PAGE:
Biologists blitz Lake Powell, study wildlife restoration as water recedes

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LAKE POWELL — What Glen Canyon once was is slowly starting to come back. At Lake Powell’s high water mark, which hasn’t been under water in over 20 years, dozens of plants, insects and wildlife have been gradually settling back in.

“Because of continued demand for water, for Colorado River water, and climate change as well, we’ve had a two-decade-long shortage on the river system,” Eric Balken, director of the Glen Canyon Institute, explained. “These canyons that were once filled by the reservoir, they’re now out of water, and there’s a big question as to how those canyons are restoring.”

A dream team of biologists, organized through the Wild Utah Project, recently scoured the area around Fiftymile Creek to count, collect and examine the many plant and animal species that have moved in. Among the varying experts, Larry Stevens, curator of ecology and conservation at the Museum of Northern Arizona, was recruited for expertise in insects.

Eric Balken; KSL TV
Eric Balken; KSL TV

“This is a landscape that has not been explored very much,” Stevens said. “There’s just lots to learn here. It’s a wonderfully complicated environment.”

The high water mark the group studied is about a 5-mile hike off Hole-in-the-Rock Road, about 40 miles south of Escalante. The area isn’t heavily traveled, and Balken said a study like this has not been done before there.

“The area between the high water mark and the actual reservoir level has sort of been overlooked by scientific research,” Balken said. “We’re really interested to see what sort of life is coming back.”

While the area appears to be teeming with life, Balken explains that it’s just part of a very gradual restoration, which is happening among thousands of acres of land, where the waters of Lake Powell have receded over the past couple of decades.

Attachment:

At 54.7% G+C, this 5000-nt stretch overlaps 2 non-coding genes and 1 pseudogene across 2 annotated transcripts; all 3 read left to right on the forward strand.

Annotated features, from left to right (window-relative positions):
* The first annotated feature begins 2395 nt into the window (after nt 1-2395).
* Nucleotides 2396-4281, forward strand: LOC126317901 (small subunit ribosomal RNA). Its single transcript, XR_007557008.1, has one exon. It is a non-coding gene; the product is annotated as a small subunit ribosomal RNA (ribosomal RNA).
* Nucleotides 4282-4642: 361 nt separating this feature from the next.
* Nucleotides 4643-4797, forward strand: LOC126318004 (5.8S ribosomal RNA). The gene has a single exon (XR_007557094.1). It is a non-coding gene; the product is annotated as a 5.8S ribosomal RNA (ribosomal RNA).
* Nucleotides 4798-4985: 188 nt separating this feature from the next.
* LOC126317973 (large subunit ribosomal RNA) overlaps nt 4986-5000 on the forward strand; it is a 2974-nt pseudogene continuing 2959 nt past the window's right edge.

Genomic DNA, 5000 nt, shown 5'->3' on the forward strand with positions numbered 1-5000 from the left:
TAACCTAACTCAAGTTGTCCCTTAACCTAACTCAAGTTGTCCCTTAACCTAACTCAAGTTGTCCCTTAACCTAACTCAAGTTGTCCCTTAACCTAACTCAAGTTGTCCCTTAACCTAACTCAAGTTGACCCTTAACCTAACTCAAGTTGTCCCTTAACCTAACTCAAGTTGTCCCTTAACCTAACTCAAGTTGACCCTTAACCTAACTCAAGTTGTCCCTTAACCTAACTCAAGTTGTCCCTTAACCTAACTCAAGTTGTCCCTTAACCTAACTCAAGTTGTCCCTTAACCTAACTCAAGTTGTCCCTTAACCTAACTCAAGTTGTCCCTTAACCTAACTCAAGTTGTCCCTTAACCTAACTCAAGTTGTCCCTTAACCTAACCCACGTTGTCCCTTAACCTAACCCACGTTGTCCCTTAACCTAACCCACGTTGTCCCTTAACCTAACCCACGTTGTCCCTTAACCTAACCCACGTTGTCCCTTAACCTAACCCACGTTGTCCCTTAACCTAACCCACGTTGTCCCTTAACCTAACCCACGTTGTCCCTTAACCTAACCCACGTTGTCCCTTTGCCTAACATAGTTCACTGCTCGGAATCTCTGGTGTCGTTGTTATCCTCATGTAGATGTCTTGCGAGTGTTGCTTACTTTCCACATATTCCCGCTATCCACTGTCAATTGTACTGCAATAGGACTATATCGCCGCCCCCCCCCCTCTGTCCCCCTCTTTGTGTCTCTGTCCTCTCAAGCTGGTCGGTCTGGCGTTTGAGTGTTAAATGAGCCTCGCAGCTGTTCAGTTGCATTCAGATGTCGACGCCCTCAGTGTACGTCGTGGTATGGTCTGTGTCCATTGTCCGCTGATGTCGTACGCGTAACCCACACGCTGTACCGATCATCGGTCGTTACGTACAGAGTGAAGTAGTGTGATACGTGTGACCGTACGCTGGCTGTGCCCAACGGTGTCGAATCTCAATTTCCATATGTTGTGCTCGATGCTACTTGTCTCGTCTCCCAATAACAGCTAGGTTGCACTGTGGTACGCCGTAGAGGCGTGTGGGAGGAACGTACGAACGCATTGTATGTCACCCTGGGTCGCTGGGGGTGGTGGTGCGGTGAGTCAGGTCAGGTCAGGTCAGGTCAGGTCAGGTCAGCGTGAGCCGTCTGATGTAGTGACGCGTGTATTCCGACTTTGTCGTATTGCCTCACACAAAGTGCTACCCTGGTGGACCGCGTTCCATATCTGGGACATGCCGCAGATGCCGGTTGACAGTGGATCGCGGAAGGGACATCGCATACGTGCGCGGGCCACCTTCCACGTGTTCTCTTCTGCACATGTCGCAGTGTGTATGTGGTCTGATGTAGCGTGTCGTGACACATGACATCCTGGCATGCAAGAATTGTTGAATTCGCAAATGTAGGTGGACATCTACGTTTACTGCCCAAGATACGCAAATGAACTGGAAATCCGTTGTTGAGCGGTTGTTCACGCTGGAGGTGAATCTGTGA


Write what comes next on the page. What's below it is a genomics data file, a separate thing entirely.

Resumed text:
slot canyon in fiftymile canyon; KSL TV
slot canyon in fiftymile canyon; KSL TV

“We are in a place where we are collectively using more water than naturally flows in the river, which is why we’re seeing the reservoirs come down,” Balken said. “We’re just hopefully starting to scratch the surface in understanding how Glen Canyon is reemerging, how the ecosystem is reemerging here.”

Ultimately the data will be shared worldwide with hopes that the study will draw more research to the area. With climate change and ongoing population growth, Balken says these areas where the water has receded are likely to only get larger.

“When Glen Canyon Dam was put into place, Lake Powell reservoir backed up over 17 years, drowning hundreds of side canyons and effectively killing the ecosystems that were once there,” Balken said. “What we’re hoping to see, and what we think we’ll see, is these canyons that have been out of water for a long time are restoring.”

Tadpoles; KSL TV
Tadpoles; KSL TV

Stevens said what’s happening in Glen Canyon offers a chance to look at how we’re taking care of the environment, and how we can improve.

“There is no time to be lazy in terms of understanding where we are, understanding what we need to do, and how we need to move forward both individually, and as a culture,” Stevens said. “Even here, in this wild landscape, this is a land of trade-offs; politics and environment, economics and environment, are two approaches to managing the natural world, that are not in concert, and we need to bring those together so that we have a sustainable future.”

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Mike Anderson
Mike Anderson often doubles as his own photographer, shooting and editing most of his stories. He came to KSL in April 2011 after working for several years at various broadcast news outlets.


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